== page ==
The "Bibliotheca Britannica" may be said to have originated with the formation of this library. Besides the catalogue of it, which was printed in the usual form, having the works arranged under their respective authors in alphabetical order, he drew out an index of the various subjects which the volumes embraced, making references to the place which each held upon the shelf; and thus brought before his eye, at one view, all the books in his possession that treated on any particular point. The utility of this index to himself and his students, soon turned his mind to the consideration of one upon a more comprehensive scale, that would embrace all the medical works which had been printed in the British dominions. This he immediately set about drawing out, and devoted much of his time to it. After he had nearly completed his object, he extended the original plan by introducing works on law, and latterly works on divinity and miscellaneous subjects. This more than tripled his labours; but it proportionably made them more useful. The extent of the design, however, was not yet completed. Hitherto, all foreign publications had been excluded from it; and, although a prospectus of the work had been published, containing very copious explanations and specimens, which might be supposed to have determined its nature and bounds, he resolved--when it was on the eve of going to press--to make the work still further useful, by introducing the more popular and important of foreign authors and their productions; embracing, at the same time, the various continental editions of the classics. Thus was another mighty addition made to the original plan; and it is thus that many of the most splendid monuments of human intellect and industry originate in trifling or small beginnings.

In 1813, he published a "Treatise on the History, Nature, and Treatment of Chincough." He was led to investigate particularly this disease, by a severe visitation of it in his own family, in which four of his children were affected at the same time, the two eldest of whom died. The treatise contains not only the author’s own observation and experience, but also that of the best medical writers on the subject. To the volume is subjoined, "An Inquiry into the Relative Mortality of the principal Diseases of Children, and the Numbers who have died under Ten Years of Age, in Glasgow, during the last Thirty Years." In this Inquiry, the author was at infinite pains in comparing and digesting the registers of the various burying-grounds in the city and suburbs; and of these he gives numerous tables, so arranged, as to enable the reader to draw some very important conclusions regarding the diseases of children, and their respective mortalities.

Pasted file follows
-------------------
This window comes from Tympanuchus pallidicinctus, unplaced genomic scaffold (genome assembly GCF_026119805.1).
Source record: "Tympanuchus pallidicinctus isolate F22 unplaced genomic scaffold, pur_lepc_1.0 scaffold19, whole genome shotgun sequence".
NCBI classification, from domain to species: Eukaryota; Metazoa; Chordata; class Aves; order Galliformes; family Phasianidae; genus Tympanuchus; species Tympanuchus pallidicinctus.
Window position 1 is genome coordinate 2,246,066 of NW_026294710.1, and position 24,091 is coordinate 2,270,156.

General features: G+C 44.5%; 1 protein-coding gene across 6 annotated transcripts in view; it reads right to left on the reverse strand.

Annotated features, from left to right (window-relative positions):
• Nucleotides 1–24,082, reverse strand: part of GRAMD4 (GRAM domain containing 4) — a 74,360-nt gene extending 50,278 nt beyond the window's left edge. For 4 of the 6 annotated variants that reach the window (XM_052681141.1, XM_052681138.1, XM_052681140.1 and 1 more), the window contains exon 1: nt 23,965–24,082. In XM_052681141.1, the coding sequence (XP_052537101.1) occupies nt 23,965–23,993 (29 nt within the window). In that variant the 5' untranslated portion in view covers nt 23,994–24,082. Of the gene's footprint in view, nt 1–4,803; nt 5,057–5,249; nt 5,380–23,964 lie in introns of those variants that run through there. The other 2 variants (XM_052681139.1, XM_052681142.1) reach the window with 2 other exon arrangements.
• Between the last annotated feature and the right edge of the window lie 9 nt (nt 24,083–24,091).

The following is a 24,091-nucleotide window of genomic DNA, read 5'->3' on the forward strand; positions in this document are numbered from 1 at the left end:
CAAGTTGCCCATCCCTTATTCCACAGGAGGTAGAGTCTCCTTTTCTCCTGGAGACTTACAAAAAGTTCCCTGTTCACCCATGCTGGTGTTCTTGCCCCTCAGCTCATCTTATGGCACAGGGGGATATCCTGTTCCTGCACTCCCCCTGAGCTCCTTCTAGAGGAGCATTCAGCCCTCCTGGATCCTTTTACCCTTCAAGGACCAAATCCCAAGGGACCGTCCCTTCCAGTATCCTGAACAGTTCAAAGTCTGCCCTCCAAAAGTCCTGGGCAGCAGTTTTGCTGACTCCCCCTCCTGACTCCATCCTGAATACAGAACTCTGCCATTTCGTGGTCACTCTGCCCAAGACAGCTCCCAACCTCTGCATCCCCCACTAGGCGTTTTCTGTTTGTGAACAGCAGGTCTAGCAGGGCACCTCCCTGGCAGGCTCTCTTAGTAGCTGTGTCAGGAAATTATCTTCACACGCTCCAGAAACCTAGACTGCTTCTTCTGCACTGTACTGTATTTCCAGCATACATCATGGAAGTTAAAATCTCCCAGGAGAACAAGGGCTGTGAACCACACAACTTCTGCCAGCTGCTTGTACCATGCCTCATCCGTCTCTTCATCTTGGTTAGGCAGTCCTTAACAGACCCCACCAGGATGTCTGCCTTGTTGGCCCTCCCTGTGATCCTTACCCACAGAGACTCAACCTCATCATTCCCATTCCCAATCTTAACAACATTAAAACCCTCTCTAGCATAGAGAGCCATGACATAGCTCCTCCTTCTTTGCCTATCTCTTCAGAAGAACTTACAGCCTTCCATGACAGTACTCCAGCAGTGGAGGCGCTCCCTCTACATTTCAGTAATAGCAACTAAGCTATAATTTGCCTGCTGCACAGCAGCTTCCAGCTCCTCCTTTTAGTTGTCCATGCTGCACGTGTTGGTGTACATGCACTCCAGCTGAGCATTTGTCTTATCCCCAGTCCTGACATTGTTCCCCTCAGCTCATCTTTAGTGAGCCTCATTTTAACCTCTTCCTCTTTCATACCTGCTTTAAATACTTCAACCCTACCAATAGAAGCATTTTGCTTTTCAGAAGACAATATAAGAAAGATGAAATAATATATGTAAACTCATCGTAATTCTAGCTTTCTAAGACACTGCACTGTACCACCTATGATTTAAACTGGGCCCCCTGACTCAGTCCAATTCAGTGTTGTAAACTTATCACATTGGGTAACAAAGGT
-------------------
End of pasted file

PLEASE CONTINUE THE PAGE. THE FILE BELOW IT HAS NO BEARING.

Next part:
In 1814, he issued, anonymously, a small volume, entitled "Rules of Life, with Reflections on the Manners and Dispositions of Mankind." The volume was published by Constable of Edinburgh, and consisted of a great number of apophthegms and short sentences, many of them original, and the others selected from the best English writers.

About this time, his health began rapidly to decline. From his youth he had been troubled with a stomachie disorder, which attacked him at times very severely, and kept him always under great restrictions in his diet and general regimen. The disease had gained ground with time, and perhaps was accelerated by the laborious life which he led. He, nevertheless, continued to struggle against it, maintained his usual good spirits, and went through the various arduous duties of his profession. His duties, indeed, had increased upon him. He had become a member of various literary and medical societies, of several of which he was president, and had been elected physician to the Glasgow Royal Infirmary, and president of the Faculty of Physicians and Surgeons. These two latter situations involved a great deal of trouble and attention. He held them both for two successive years; the former he was obliged to resign, on account of the state of his health, just at the period when a handsome compensation would have followed his holding it; the latter was resigned at the expiry of the usual term of its continuance.